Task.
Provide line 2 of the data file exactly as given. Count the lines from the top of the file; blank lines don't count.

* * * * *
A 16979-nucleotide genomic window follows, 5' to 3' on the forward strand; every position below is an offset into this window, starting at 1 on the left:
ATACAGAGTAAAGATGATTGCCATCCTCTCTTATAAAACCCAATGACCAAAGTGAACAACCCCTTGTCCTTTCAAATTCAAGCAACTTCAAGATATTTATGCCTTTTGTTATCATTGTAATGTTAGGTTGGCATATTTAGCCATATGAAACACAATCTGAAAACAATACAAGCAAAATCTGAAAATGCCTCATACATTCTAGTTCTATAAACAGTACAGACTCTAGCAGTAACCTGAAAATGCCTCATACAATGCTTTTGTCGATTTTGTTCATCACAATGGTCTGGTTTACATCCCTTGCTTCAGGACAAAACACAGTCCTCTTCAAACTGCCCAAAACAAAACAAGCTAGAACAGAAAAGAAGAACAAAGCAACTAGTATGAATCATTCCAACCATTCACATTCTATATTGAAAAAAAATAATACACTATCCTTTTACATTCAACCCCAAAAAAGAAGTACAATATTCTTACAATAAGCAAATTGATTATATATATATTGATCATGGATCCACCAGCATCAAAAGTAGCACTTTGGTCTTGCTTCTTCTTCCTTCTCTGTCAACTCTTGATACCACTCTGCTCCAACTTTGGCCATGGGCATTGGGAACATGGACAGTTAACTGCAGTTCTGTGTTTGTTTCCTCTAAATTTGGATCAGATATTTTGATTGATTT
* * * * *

ATACAGAGTAAAGATGATTGCCATCCTCTCTTATAAAACCCAATGACCAAAGTGAACAACCCCTTGTCCTTTCAAATTCAAGCAACTTCAAGATATTTATGCCTTTTGTTATCATTGTAATGTTAGGTTGGCATATTTAGCCATATGAAACACAATCTGAAAACAATACAAGCAAAATCTGAAAATGCCTCATACATTCTAGTTCTATAAACAGTACAGACTCTAGCAGTAACCTGAAAATGCCTCATACAATGCTTTTGTCGATTTTGTTCATCACAATGGTCTGGTTTACATCCCTTGCTTCAGGACAAAACACAGTCCTCTTCAAACTGCCCAAAACAAAACAAGCTAGAACAGAAAAGAAGAACAAAGCAACTAGTATGAATCATTCCAACCATTCACATTCTATATTGAAAAAAAATAATACACTATCCTTTTACATTCAACCCCAAAAAAGAAGTACAATATTCTTACAATAAGCAAATTGATTATATATATATTGATCATGGATCCACCAGCATCAAAAGTAGCACTTTGGTCTTGCTTCTTCTTCCTTCTCTGTCAACTCTTGATACCACTCTGCTCCAACTTTGGCCATGGGCATTGGGAACATGGACAGTTAACTGCAGTTCTGTGTTTGTTTCCTCTAAATTTGGATCAGATATTTTGATTGATTT